1981
Volume 9, Issue 3
  • ISSN: 2050-0726
  • E-ISSN:

Abstract

Drawing on scholar Marc Augé’s concept of , this article contributes to growing studies that focus on the ways in which fashion produces racism. Recent years have shown a rise in the scrutiny by social media of racist fashion garments and campaigns that problematically stereotype, appropriate and Other marginalized cultures. However, less attention has been given to how racism is constructed through design practices in education and curricula, such as through the different activities and techniques that constitute the fashion ideation process. Indeed, few studies to date have examined how commonplace design tools such as sketchbooks, measuring tapes or mannequins reinscribe forms of Othering. This article sets out to critically examine representations of Othering in fashion design sketchbooks and discuss the role this ubiquitous fashion tool might play in encouraging racist fashion representations. The sketchbooks of undergraduate fashion design students were chosen for this study due to the importance of fashion education as a catalyst for future fashion cultures. From an initial sample of seventy sketchbooks, twelve sketchbooks showed representations of cultural difference through an over-reliance on excessive imagery, with limited text. These strategies showed a pattern of reproducing ahistorical static ideas which reinforce cultural hierarchies. Marc Augé’s concept of is used in this study to refer to how time and space are mobilized using various design techniques and employed within sketchbooks. Such techniques show paradoxical representations of cultural differences, which lack context-specific histories and identities. The study identifies two key strategies used within fashion sketchbooks: firstly, the cultural difference, and then the cultural difference. Combined, these strategies show how using collaging techniques in sketchbooks in the fashion design process erases meaning by compressing time and space.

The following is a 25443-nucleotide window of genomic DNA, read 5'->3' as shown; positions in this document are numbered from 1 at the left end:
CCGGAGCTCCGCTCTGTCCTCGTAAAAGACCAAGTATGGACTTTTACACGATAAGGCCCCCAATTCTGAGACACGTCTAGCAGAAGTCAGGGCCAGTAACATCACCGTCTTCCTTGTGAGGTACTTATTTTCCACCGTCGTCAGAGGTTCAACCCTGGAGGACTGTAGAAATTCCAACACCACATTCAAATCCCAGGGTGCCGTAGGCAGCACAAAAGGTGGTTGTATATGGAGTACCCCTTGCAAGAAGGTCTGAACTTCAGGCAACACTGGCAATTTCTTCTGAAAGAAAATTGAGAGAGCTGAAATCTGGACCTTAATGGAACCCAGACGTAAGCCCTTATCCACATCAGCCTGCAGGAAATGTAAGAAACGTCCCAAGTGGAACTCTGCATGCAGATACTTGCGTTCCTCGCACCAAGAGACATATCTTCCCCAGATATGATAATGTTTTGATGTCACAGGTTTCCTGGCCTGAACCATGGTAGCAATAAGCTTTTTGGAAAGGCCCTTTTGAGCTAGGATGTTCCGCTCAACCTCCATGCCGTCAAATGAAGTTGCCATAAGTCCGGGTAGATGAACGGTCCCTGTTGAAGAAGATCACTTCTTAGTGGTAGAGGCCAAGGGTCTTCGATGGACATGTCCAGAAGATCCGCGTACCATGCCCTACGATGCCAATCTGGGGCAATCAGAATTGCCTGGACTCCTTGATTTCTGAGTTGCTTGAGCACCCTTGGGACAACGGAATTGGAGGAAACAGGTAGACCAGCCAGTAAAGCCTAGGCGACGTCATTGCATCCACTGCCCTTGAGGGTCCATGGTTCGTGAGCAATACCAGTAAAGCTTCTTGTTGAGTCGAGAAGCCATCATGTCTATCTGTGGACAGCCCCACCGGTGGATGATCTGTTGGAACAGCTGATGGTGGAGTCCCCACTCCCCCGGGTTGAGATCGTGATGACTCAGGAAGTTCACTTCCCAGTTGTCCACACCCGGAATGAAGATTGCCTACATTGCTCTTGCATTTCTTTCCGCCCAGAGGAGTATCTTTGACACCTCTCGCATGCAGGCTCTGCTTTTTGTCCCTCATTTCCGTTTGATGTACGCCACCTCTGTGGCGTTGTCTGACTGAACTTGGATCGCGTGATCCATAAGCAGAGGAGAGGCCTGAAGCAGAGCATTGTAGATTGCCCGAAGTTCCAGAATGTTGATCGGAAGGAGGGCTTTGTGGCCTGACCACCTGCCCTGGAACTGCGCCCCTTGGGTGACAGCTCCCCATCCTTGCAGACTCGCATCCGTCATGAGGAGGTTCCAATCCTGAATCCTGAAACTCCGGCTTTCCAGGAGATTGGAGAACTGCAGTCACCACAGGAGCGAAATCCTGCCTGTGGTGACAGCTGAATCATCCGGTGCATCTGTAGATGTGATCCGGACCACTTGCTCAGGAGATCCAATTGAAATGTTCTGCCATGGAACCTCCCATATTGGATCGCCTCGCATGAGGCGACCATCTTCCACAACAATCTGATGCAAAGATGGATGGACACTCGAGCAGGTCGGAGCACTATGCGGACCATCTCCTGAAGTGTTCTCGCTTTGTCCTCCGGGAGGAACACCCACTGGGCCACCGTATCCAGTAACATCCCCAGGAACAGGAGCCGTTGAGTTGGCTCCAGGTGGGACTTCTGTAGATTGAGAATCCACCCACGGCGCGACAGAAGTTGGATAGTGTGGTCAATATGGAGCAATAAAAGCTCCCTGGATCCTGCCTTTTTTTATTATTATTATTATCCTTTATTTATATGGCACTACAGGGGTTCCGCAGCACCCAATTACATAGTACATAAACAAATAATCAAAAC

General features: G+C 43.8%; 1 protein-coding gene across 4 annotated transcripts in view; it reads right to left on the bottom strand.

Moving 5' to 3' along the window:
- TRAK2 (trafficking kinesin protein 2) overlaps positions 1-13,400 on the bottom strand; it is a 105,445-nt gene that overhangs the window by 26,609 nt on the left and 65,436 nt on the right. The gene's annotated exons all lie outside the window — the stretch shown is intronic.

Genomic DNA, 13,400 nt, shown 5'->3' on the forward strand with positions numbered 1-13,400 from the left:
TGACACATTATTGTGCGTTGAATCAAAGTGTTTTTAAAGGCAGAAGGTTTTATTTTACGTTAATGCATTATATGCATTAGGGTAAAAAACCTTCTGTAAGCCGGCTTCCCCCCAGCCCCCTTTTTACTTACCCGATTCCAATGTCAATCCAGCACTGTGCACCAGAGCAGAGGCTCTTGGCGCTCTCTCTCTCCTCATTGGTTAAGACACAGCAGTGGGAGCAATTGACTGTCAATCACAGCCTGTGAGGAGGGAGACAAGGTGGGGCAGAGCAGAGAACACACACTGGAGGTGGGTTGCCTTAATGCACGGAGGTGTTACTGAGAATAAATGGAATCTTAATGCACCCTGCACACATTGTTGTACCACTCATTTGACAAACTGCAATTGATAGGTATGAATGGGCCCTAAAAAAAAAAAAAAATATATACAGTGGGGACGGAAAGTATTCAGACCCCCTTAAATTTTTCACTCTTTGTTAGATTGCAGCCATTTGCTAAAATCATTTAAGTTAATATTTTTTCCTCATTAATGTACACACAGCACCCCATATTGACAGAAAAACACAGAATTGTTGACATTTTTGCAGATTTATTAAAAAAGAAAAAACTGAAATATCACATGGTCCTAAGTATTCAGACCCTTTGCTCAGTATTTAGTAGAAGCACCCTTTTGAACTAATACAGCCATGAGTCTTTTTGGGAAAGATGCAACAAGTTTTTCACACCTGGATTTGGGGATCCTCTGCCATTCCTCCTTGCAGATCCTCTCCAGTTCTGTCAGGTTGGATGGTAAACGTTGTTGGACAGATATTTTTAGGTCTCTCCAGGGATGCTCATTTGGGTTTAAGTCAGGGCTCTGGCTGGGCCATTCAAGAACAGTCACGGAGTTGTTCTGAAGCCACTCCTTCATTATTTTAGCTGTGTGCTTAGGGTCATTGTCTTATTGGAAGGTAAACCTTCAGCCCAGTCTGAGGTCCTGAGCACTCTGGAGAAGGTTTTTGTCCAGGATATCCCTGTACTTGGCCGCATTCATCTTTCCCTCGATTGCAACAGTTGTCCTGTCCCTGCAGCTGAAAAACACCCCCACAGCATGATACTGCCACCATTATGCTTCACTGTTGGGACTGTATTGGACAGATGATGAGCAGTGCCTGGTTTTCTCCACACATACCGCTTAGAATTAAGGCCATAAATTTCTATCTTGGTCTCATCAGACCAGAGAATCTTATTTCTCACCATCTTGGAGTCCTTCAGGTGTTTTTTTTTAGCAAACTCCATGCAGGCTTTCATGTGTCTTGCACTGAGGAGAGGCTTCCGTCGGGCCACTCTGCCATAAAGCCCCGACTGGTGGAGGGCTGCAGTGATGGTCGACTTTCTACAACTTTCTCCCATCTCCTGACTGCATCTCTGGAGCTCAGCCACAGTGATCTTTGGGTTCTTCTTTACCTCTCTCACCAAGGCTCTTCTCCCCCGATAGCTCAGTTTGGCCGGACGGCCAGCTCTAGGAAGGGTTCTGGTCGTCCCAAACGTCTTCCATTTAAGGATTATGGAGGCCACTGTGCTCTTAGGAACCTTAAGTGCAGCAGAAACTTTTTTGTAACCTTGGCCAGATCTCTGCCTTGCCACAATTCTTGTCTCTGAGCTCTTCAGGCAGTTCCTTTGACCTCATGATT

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2022-07-01
2023-01-27
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  • Article Type: Article
Keyword(s): design process; fashion education; non-spaces; Othering; racism; sketchbooks
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